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Medicinal uses and benefits of magnolia trees

Medicinal Uses of Magnolia

medicinal plants Feb 18, 2024

By Matthew Hunter

   The magnolia tree is a plant nearly every Southerner is familiar with, at least by name, yet few are aware that it’s a genus with numerous medicinal benefits. The medicinal uses of magnolia trees are well documented and widespread throughout the world, yet they are seldom ever spoken of or written about in modern American herbalism, despite the tree’s well known reputation in the 1800’s(and its clinical use right up into the current day in other parts of the world).

   One of the things that amazed me the most as I undertook this study is how similar the uses of magnolia trees are in different parts of the world. Cultures with different languages, that are situated thousands of miles apart, have developed nearly identical uses for the tree, with medical traditions often stretching back hundreds of years.

   In this article we’re going to look at some of the primary medicinal uses of magnolia trees, learn how to identify the trees, and detail exactly how to prepare them into a medicine!

Identification and Range

   Scientifically, magnolia trees are in the genus Magnolia(that should be easy to remember, right?). Worldwide there are about 210 species of Magnolia, depending on who’s counting, and many of them are identified and used similarly.

   In the U.S there are 8 native species of magnolia, and all of them can be found in the Southeast. By far the most common species used in landscaping, and the one most of us picture when we think of magnolias, is the Southern magnolia, Magnolia grandiflora. Southern magnolia is native to the Coastal Plain(southern coastal states), but is commonly planted outside its native range. It has large, evergreen leaves with copper, fuzzy undersides and big white flowers. It’s the state flower of Louisiana, and both the state tree and state flower of Mississippi.

   Unfortunately, Southern magnolia is generally considered to be the weakest of our 8 native species, medicinally speaking, but if it’s all you’re able to find for now, give it a try anyway!

   The next Coastal Plain species that readers in the lower Southern states will want to look out for is sweet bay magnolia(Magnolia virginiana, historically known as M. glauca). Often known simply as “sweet bay” due to its resemblance to bay trees, sweet bay magnolia is often regarded as the strongest of the American magnolias, medicinally speaking.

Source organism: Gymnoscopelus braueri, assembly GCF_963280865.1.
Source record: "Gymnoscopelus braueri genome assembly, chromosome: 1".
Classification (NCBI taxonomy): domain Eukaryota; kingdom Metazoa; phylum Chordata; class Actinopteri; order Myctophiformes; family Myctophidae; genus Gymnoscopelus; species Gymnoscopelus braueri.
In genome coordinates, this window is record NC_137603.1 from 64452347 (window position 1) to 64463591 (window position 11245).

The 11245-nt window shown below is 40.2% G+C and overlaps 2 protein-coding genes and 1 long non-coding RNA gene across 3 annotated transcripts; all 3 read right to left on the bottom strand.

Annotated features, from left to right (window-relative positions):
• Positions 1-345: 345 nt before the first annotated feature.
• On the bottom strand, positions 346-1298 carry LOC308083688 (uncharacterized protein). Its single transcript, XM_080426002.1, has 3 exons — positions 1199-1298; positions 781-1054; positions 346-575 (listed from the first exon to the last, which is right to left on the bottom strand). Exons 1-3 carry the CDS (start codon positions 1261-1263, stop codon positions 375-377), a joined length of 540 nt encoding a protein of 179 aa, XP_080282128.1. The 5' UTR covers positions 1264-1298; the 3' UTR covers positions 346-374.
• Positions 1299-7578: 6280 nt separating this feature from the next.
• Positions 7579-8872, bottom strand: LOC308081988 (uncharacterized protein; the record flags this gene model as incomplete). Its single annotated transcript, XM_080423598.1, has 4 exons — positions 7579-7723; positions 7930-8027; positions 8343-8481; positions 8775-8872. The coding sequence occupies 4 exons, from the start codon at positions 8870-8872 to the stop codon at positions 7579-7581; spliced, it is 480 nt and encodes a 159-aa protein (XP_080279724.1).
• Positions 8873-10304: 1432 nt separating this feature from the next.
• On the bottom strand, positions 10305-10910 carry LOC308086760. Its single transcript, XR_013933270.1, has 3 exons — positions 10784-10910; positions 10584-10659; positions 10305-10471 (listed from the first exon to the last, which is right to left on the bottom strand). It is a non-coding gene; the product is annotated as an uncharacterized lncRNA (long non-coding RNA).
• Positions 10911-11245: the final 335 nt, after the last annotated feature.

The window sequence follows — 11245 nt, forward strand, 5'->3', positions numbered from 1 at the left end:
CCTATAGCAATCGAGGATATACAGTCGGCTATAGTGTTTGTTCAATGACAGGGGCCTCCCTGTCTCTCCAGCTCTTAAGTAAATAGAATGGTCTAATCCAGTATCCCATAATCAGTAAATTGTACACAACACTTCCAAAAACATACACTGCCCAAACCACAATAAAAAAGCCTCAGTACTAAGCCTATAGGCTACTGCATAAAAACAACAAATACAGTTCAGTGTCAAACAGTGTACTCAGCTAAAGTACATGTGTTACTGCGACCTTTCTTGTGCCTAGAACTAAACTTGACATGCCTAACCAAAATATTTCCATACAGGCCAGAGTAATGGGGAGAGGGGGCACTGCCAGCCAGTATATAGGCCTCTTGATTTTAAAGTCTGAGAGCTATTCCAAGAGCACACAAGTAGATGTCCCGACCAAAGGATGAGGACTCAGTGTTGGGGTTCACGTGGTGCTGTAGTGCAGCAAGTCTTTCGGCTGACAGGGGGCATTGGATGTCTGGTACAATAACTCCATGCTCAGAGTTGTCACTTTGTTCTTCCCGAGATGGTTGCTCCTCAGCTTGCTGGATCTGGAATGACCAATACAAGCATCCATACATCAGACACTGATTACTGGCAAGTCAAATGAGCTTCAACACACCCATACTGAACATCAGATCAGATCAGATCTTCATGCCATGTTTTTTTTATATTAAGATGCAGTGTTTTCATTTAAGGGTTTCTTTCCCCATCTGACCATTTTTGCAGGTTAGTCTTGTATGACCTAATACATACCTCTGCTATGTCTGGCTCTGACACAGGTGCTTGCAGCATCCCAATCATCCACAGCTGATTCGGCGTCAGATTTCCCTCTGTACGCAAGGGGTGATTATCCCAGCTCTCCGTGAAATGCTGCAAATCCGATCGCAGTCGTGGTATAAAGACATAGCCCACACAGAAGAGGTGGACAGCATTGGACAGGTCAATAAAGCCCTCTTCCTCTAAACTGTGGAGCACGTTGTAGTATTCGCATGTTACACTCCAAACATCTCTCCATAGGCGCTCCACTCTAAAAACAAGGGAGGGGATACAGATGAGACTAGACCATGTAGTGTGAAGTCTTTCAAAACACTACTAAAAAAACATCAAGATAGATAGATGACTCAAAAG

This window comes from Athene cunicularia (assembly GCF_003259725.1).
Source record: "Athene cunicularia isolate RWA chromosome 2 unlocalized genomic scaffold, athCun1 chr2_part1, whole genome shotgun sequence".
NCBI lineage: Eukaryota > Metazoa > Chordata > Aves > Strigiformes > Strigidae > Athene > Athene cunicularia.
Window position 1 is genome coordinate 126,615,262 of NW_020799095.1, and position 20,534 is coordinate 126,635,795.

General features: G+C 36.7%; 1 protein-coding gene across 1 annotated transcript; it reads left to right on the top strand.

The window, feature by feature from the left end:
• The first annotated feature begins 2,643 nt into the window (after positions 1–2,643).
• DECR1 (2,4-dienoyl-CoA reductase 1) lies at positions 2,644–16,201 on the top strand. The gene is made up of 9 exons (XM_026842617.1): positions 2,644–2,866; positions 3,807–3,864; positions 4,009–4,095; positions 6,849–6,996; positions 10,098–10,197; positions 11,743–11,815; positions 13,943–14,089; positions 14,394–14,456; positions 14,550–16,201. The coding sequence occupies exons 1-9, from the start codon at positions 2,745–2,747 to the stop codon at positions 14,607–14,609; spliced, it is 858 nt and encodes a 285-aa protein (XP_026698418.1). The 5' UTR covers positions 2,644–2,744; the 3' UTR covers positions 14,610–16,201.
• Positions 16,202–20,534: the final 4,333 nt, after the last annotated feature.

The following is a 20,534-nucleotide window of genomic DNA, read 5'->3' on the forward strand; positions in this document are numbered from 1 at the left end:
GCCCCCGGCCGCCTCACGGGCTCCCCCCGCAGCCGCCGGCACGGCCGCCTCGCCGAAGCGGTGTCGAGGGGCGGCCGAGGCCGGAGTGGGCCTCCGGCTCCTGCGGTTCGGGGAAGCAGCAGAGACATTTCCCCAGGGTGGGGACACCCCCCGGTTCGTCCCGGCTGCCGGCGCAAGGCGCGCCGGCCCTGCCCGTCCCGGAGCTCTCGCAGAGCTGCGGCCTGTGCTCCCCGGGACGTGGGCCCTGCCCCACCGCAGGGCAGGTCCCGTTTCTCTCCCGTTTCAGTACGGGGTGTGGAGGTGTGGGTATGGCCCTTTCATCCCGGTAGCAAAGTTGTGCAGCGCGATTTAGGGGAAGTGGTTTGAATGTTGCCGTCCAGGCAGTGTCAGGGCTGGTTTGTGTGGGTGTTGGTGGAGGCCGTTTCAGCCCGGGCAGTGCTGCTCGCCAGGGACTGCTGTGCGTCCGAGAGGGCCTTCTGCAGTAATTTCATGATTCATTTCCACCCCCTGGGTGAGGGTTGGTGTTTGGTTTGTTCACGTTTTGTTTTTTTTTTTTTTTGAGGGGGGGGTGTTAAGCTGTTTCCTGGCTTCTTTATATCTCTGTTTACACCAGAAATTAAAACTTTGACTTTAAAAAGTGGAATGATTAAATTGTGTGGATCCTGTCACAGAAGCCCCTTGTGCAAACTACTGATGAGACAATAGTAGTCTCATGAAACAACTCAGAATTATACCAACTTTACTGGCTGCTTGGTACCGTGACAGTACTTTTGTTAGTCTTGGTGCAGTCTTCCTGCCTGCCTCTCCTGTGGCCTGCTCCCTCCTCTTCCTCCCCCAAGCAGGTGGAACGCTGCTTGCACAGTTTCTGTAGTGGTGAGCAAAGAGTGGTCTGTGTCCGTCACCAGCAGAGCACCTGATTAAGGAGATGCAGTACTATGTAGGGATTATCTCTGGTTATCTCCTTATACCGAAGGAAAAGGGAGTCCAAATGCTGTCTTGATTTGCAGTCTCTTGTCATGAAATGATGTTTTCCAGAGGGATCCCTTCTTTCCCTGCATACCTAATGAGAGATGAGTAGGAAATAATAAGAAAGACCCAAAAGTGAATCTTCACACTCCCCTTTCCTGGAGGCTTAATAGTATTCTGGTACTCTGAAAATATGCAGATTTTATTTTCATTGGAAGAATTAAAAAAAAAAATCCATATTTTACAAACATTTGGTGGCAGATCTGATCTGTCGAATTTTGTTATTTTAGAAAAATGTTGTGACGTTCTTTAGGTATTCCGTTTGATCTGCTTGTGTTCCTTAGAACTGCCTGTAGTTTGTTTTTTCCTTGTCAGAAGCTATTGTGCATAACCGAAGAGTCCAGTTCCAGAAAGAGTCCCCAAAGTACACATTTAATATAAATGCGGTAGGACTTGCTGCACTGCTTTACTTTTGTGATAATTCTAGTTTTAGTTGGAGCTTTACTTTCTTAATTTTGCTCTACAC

Sweet bay magnolia (Magnolia virginiana). Note the resemblance to bay leaves.

   Sweet bay magnolia is identified by its smooth, gray bark, white leaf undersides(see picture), and aromatic leaves. I consider it a “clumping” tree, which means that it usually has multiple trunks instead of just one. It’s a semi-evergreen or “tardy deciduous” tree, meaning that its yearly leaf drop depends on the weather conditions and where it’s growing. In southern parts of its range it’s evergreen year-round, but in northern parts of its range it drops its leaves late. Or, if winter is mild, it may not drop its leaves at all.

   Sweet bay magnolia is often found growing in moist areas next to water, and could easily be confused with true wild bay(Persea sp.), which can sometimes be found growing nearby.

Closeup of sweet bay leaves showing their white undersides.

On windy days the white undersides of sweet bay leaves can be seen from a distance.

The terminal leaf buds of sweet bay magnolia and actual wild bay. If you look very closely at the end of each branch you’ll see that the leaf buds of the two trees are shaped differently. This is one of the most reliable ways to tell them apart in the absence of flowers and seeds.

Sweet bay magnolia has smooth, gray bark and often grow together in "clumps".

   The next most widespread species in the U.S. is the cucumber magnolia, often just known by the name cucumber tree(Magnolia acuminata). Cucumber magnolia grows from Louisiana northeast throughout the Appalachian mountains and into southern New York.